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The rarest models in Seamen's collection are the five or six small ships carved from bone. They were made by French conscripts held captive by the Royal (British) Navy in rotting prison ships during the Napoleonic Wars, from 1803 to 1815. At auction before knowledgeable collectors, these diminutive ships, with their rigging made of spun human hair, might command as much as $50,000 each, according to James Walpole, one of the FDIC's liquidators.
To the untrained, the turn-of-the-century sailors' models are certainly among the most appealing items in the Seamen's collection. These, says ship and model builder Glenn Braun, were built by sailors to pass time during voyages, those "long stretches of boredom punctuated by stretches of terror." Given that merchant voyages often lasted from months to years, Braun acknowledges that on some of these models "the proportions are all out of whack, because the sailors never saw a blueprint nor their ship from a distance." But, he says, they're valued because "they have an aura of authority, despite their warped perspective."
At the other end of the craftsmanship spectrum are the "admiralty board" models. "If the Navy wanted to build a ship," says Braun, "ship designers would show an exquisitely built model to convince the [often] landlubbing admiral that the ship would be a valuable addition." These models would be built with the same techniques required for full-sized versions: steamed ribs, trunneled (wood-pegged) planking and full rigging done in miniature with painstaking accuracy.
Seamen's was understandably keenest about acquiring models of merchant ships of the 19th century, especially the clipper ships that plied the seas during the California Gold Rush, which started in 1848. After all, these ships, many of which were built in shipyards along the East River, were most closely tied to the Seamen's bank. For instance, the model of the Flying Cloud—a particularly beautiful clipper with a slim hull and towering masts—was not constructed until several years after the actual vessel, built by Donald McKay, had made a record-breaking passage (89 days) from New York harbor to San Francisco. Other clipper ships in the collection include the famed Cutty Sark and the four-masted Great Republic, the largest clipper ever built. Some of the clipper models, says Walpole, would go for as much as $10,000 apiece in an open auction.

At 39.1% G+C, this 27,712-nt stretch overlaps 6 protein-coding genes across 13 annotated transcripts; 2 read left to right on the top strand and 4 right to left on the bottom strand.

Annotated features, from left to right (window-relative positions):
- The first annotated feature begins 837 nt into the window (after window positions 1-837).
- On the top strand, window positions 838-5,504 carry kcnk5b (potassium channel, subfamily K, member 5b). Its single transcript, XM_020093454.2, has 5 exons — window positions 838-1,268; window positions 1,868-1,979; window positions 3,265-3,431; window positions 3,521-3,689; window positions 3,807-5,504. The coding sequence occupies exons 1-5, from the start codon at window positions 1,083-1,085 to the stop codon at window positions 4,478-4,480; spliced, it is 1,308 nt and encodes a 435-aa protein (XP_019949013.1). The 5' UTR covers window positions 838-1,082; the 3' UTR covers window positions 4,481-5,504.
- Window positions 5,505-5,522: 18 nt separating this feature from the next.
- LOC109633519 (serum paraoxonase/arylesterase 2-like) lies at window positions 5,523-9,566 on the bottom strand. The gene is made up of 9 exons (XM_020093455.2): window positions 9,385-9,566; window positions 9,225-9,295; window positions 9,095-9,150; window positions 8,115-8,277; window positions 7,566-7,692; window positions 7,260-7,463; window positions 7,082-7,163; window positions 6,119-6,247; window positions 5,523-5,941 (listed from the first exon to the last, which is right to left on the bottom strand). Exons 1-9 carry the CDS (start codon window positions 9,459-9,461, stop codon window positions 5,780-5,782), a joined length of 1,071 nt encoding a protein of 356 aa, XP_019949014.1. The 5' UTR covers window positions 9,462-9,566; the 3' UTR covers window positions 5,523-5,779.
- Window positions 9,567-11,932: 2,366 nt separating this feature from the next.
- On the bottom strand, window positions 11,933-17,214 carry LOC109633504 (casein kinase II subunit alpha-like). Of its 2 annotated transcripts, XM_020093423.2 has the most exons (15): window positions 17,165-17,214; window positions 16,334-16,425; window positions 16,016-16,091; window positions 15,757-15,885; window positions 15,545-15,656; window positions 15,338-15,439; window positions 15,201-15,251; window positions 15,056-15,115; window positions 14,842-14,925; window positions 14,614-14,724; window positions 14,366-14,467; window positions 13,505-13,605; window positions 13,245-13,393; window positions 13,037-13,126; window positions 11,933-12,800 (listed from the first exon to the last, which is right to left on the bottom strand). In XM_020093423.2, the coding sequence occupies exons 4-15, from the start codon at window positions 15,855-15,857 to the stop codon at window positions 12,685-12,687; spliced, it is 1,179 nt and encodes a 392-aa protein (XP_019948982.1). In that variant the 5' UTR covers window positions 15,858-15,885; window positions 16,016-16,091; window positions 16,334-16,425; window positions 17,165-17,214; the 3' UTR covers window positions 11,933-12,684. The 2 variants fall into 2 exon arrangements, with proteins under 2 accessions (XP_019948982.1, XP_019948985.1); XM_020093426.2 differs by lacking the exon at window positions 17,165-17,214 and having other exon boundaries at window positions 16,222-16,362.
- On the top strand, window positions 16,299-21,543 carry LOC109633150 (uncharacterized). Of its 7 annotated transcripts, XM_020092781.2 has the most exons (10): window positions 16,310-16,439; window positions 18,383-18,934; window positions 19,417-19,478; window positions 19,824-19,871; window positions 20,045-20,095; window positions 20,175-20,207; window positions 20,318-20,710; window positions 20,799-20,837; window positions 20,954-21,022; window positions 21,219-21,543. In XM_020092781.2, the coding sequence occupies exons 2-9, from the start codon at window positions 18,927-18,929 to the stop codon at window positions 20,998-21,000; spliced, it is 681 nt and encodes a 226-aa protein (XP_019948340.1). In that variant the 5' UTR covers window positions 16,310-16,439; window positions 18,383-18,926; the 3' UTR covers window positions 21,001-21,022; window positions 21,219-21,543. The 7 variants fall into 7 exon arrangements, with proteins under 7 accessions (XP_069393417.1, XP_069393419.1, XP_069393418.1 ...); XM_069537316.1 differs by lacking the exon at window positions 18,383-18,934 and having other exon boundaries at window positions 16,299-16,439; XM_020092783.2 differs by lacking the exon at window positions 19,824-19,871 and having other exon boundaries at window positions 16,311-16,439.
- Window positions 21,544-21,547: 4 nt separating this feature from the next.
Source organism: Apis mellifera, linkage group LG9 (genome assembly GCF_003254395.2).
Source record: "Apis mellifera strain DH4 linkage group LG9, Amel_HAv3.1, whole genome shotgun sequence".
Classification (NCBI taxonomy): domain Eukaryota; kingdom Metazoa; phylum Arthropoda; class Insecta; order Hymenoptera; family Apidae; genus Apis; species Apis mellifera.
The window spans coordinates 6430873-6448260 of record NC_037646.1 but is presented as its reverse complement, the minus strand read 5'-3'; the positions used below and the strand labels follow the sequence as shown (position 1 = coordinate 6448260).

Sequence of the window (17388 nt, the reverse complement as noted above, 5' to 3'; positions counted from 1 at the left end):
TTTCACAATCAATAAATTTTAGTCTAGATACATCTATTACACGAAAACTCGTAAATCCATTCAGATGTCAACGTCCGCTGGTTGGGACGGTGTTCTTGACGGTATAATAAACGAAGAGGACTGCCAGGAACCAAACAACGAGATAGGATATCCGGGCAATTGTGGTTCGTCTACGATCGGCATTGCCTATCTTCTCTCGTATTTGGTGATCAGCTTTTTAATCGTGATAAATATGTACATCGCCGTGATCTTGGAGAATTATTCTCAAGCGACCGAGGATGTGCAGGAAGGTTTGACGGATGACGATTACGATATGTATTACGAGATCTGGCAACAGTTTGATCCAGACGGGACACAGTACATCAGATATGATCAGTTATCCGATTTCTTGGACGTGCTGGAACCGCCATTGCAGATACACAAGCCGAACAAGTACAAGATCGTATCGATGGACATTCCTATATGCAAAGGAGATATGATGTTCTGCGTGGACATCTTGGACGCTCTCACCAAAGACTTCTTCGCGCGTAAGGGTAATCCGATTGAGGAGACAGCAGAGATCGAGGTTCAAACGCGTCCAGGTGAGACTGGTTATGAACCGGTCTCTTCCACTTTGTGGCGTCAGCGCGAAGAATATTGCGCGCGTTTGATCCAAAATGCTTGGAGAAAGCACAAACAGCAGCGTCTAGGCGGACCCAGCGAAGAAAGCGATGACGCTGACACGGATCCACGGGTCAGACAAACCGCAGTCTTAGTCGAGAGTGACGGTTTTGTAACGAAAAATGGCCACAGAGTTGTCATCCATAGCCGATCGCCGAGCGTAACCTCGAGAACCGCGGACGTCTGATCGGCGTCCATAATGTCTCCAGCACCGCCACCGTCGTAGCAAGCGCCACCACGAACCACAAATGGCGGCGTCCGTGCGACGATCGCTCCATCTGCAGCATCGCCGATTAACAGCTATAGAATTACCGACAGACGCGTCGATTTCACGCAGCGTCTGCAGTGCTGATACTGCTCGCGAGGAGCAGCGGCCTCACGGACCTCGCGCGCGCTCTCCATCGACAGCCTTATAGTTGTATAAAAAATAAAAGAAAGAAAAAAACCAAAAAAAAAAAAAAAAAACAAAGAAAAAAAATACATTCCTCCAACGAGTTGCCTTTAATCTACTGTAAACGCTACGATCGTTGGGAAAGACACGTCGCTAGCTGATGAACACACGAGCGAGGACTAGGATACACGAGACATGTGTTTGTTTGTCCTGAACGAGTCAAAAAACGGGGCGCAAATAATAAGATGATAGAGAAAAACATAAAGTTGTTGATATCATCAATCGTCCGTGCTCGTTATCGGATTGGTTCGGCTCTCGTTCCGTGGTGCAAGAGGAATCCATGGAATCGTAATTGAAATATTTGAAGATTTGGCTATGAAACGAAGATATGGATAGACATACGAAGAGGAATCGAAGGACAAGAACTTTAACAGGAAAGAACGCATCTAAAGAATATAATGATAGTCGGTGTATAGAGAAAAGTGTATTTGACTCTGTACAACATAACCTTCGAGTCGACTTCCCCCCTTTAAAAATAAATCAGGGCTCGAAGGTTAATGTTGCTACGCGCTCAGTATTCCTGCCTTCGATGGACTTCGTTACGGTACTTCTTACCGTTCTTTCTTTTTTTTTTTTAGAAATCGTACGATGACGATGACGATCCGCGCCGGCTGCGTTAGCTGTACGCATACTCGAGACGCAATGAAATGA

Seamen's also stockpiled historical models of such warships as the Constitution and the Constellation; miniatures of such whalers as the Viola and the Success; a downsized version of the seven-masted Thomas W. Lawson, the largest schooner ever built; models of the Albion and the Dreadnought, packets that shipped American goods to faraway ports and transported immigrants to New York on the return legs of their journeys. There are numerous models of sleek cruising and racing yachts. Although the preponderance of the collection is devoted to sailing ships, it also includes a model of the side-wheeler Savannah , the first vessel with a steam engine to cross the Atlantic.
But it is not so much the individual pieces as the whole fleet and how it was acquired—its provenance, as curators and collectors say—that makes this a historic treasure. The collection grew of its own impetus over 150 years. It parallels the nation's shipping industry, the port of New York and the Seamen's Bank. "You can't get a collection like this by going out and looking," says Dutton. "It's like the forests and wildlife." Says Braun, "It's a time capsule."
While others lamented the seemingly inevitable dissolution of the collection, Neill was fighting to hold the fleet together. "I got on this the moment I heard the bank was in trouble," he says. "Like any good museum person, I was drooling over it. I contacted the liquidators the day they closed the bank. At first they wouldn't meet with me. But then I worked my way up as high as I could get."
That was high indeed. Neill wrote to William Seidman, the chairman of the FDIC, to New York Senators Alfonse D'Amato and Daniel Patrick Moynihan and to President Bush, pleading his case in the most vivid terms. "If this collection is sold in a private auction," Neill said, "...the bidders will leave the auction with their neat-looking models and put them on their mantel in the offices of partners at some brokerage, and that's the end of it."
Neill even found a way to rationalize why the FDIC should sell the Seamen's collection to the South Street Seaport at bargain-basement rates. The FDIC, he pointed out, is "committed to get the maximum return from its assets, but that does not necessarily mean it's supposed to get the maximum money." Indeed, he said, "part of the public agency's trust is to allow the public to benefit by seeing [the collection]." And, by implication, what better display place for the public to see the biggest collection of American nautical art than the South Street Seaport Museum, which is devoted to the maritime history of New York and the role of ships in its ports?
Neill went so far as to claim that if the FDIC "tries to squeeze the maximum money from the collection," it will be showing "the same pathetic motivation" that caused the banking crisis." That is "unrestrained greed.... [And] I don't believe the public wants to squeeze every penny out of this."